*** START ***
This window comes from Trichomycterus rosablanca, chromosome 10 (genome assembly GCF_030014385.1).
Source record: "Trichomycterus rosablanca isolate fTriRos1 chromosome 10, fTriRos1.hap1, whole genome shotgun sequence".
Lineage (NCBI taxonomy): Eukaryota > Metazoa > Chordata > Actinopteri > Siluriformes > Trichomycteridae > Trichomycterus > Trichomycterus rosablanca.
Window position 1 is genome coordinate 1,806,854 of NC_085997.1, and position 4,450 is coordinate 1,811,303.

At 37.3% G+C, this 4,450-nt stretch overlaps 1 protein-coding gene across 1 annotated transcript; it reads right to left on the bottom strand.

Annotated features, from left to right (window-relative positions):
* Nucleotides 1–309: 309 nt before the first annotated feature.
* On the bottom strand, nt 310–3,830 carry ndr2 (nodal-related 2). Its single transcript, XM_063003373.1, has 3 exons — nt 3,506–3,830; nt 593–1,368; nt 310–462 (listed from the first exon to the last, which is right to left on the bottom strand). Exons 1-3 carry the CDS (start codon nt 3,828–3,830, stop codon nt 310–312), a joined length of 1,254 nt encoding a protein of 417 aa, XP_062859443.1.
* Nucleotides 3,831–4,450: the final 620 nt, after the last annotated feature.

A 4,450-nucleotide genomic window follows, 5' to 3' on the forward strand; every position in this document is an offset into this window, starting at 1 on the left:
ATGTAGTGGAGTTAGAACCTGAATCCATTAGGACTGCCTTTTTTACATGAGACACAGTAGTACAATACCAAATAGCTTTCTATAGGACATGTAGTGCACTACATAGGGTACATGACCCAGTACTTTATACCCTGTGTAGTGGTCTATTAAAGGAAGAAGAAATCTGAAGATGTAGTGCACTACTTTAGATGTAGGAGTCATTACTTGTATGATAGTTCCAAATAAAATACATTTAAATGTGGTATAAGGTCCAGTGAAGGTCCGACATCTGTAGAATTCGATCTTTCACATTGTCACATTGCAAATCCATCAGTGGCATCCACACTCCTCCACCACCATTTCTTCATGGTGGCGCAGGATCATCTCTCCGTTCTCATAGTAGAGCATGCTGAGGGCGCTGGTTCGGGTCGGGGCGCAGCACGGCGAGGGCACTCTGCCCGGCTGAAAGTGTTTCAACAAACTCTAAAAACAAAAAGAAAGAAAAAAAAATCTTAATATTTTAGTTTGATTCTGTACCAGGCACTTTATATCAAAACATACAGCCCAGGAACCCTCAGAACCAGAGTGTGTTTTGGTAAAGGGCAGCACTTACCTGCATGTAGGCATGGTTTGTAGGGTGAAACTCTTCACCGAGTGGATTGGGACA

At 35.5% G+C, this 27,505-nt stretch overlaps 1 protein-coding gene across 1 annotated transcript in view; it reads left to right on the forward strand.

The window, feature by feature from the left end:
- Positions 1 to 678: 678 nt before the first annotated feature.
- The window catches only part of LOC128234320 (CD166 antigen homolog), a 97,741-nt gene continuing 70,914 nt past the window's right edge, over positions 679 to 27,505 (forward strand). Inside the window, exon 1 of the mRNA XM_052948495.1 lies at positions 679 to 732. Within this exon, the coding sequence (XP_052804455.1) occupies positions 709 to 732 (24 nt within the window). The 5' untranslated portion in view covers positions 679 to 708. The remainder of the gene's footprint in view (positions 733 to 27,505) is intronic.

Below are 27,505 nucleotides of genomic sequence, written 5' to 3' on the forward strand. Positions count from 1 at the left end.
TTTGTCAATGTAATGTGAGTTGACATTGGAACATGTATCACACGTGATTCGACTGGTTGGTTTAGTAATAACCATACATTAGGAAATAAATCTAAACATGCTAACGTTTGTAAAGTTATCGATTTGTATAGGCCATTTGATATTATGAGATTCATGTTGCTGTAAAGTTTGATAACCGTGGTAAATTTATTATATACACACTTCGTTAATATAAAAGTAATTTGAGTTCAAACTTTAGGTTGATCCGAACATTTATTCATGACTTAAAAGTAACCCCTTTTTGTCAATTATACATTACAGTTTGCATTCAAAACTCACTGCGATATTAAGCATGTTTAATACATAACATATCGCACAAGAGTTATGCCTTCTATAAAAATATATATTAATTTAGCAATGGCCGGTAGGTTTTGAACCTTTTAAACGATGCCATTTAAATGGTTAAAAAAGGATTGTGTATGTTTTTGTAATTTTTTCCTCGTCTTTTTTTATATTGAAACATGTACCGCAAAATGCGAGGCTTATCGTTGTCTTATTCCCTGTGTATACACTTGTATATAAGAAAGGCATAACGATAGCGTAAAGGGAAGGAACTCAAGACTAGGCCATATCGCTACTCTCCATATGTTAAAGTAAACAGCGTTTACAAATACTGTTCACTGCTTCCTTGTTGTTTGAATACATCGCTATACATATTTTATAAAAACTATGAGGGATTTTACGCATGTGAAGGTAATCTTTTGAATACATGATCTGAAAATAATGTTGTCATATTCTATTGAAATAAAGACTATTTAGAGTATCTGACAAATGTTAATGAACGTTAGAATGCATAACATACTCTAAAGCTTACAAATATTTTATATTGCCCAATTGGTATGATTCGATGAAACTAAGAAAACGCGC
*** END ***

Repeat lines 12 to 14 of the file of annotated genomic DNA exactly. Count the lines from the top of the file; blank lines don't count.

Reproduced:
At 35.5% G+C, this 27,505-nt stretch overlaps 1 protein-coding gene across 1 annotated transcript in view; it reads left to right on the forward strand.

The window, feature by feature from the left end:
- Positions 1 to 678: 678 nt before the first annotated feature.